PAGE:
Everyday luxury? That sounds like an oxymoron if I ever heard one. In fact I’m seriously confused. As someone who is serious about fine dining, wine and the occasional luxury purchase, Mumm’s choice to ‘make a statement’ at the Melbourne Cup kind of puts me seriously at odds with the brand.

Some say exclusive, others say excessive.

The excessive displays that can be seen at The Birdcage weren’t always this way. In 1986 the first corporate marquees were established and for a decade it remained an exclusive event. Apparently, less was once more, when it came to entertaining in The Birdcage. Now it’s a circus display of bourgeoisie mixing with cashed-up bogans. The Sydney Morning Herald accurately puts it as ‘the place to be- to see this decadent scene while being seen.’

Image source: SMH. Last year’s Mumm marquee incorporated a swimming pool. Photo: Kristoffer Paulsen

Deeta Colvin, a long-time premium brand strategist, who organised marquees at the event for 12 years spoke to the Sydney Morning Herald of how things have changed since setting up for, Louis Vuitton back in the day.

"Single-storey, fresh flowers, antique furniture," she says. "Beautiful bar, great food. Simple, elegant – like a very upmarket picnic races. The guest list went from the PM to the top CEOs and chairmen, and our French visitors. It was the AAA-list – a very sought-after ticket."

"We set the scene. Little did we know what would happen," she said. "They jammed marquee on top of marquee. You don't even see a blade of grass anymore."

"We had a fantastic decade," says Colvin, "but the dynamic and target audience totally changed. For our clients, we felt, sadly, it was time to go. For our last one we just served Krug and caviar on the lawn, then we left."

When you consider the expense of an investment in a marquee, it’s important to consider whether it is indeed the right strategy for your brand. In 2011 Emirates reportedly spent roughly $1500 per guest, totally around $1.5 million. To get a marquee on the front row, a brand practically sponsors a race.

It’s a big risk when you consider all of the potential PR catastrophes that might occur which could potentially damage a brand sponsoring the event.

Public opinion of the event is falling.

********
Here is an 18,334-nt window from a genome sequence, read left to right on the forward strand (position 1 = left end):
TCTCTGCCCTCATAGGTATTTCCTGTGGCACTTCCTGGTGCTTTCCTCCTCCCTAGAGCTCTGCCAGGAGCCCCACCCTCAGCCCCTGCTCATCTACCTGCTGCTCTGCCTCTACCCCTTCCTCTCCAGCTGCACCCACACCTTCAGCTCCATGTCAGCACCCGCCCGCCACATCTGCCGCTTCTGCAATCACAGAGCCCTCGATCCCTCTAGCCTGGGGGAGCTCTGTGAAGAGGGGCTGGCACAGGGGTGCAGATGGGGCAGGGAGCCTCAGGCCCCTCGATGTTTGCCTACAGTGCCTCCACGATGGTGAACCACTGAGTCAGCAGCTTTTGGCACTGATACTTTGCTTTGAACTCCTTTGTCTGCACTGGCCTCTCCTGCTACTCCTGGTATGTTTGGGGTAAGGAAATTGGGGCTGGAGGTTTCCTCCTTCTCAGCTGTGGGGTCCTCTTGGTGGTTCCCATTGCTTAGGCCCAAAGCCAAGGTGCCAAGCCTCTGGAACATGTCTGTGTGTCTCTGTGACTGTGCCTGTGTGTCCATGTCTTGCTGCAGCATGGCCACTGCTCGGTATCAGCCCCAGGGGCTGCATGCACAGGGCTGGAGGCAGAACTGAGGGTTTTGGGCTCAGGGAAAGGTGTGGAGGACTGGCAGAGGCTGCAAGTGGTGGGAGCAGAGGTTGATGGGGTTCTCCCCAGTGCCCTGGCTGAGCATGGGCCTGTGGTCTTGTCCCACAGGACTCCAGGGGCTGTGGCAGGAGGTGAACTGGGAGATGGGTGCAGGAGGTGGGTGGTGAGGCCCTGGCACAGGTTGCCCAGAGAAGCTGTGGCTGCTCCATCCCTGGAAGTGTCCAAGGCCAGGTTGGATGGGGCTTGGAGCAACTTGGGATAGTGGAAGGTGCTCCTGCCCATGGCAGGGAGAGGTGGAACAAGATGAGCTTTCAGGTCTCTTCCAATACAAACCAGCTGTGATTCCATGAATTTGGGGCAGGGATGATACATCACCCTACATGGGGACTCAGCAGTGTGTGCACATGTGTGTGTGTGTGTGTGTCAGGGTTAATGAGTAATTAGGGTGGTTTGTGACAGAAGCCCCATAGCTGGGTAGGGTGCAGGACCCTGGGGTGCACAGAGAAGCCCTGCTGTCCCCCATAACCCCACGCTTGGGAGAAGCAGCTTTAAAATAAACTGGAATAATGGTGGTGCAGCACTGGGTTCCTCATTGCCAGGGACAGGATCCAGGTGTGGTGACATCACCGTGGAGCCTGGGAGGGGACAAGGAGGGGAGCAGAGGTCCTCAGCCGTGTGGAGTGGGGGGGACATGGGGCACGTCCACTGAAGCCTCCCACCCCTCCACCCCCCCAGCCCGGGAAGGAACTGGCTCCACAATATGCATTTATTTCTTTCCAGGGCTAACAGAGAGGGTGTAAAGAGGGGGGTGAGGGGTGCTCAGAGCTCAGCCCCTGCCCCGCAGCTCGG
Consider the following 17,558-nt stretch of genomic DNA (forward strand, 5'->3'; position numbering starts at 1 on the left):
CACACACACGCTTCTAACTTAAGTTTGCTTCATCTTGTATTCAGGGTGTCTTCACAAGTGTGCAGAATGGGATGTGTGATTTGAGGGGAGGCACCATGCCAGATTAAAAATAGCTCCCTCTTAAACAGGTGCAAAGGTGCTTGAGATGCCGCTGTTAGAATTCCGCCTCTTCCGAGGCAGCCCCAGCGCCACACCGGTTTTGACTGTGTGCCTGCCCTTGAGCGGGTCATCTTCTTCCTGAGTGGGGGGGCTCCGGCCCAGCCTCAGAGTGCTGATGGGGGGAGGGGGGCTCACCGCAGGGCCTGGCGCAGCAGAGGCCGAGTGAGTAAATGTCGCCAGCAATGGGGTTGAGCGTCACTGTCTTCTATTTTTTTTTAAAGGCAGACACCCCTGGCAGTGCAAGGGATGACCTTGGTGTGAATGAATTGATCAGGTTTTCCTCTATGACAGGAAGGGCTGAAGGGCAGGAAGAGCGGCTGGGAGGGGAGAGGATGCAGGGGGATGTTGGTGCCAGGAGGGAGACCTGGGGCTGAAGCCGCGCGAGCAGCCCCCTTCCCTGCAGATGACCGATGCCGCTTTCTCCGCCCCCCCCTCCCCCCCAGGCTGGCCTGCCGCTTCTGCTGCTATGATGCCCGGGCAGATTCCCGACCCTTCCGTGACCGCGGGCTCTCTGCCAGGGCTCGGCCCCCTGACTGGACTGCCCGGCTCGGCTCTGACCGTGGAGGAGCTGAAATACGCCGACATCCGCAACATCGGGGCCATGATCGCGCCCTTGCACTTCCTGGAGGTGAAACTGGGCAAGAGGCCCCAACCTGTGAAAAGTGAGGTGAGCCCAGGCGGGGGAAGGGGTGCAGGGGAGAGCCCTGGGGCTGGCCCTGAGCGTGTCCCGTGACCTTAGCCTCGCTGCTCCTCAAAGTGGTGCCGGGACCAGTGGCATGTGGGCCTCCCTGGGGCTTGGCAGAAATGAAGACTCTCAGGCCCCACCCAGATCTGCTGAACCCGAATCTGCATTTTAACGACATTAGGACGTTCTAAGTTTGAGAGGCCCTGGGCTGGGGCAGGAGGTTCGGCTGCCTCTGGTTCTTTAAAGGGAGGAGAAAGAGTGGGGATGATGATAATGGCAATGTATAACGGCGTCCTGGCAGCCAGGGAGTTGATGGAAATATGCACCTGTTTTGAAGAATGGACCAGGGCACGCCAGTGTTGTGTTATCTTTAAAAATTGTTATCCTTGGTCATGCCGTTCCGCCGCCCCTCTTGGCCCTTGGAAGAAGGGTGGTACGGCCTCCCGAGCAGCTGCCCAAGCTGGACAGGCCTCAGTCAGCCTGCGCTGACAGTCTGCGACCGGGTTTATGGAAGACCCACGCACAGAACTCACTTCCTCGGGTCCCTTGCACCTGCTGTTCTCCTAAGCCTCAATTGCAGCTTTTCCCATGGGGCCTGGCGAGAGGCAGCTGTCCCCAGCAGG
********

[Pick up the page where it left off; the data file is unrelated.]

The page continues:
Apparently, I’m not the only one who has some issues with the event. In the article, Melbourne Cup: Here's what you don't like about the race that stops the nation, the ABC asked punters at the races what their thoughts were on the event.

Image Source: ABC. Everyday luxury at the Melbourne Cup

For some it highlighted everything that was wrong with humanity:

"I worked for a few years as a bar attendant within the corporate 'birdcage' [which] represents all the most noxious parts of colonial, consumerist, corporate, misogynist and small-minded Australian culture. If an alien came to Melbourne and wanted to understand the where we need help as a culture, I would take them to the Melbourne Cup. Excessive consumption. Sexist beauty standards and rigidly policed gender boundaries. Class divide and corporate culture. Binge drinking. Animal abuse and exploitation. Sexual harassment. Anti-intellectualism and attention-seeking. Littering and total disregard for the environment. And I haven't even mentioned the gambling yet." — Jodie K
Others just didn’t see the point:

"It all seems to be a money grabbing scheme to the detriment of the horses and the consumers." — Hannah L-S

Personally, I have mixed feelings. And I’m speaking for myself here. After living in Paris for many years and attending the races at Longchamps, I really noticed the difference in approach to race day in Australia, I really think that the excessively vulgar displays hurt certain luxury more than help them. Everyday luxury? I’m sorry, but that just really isn’t for me.

Alyce Brierley
Current student in the Master of Marketing program at the University of Sydney Business School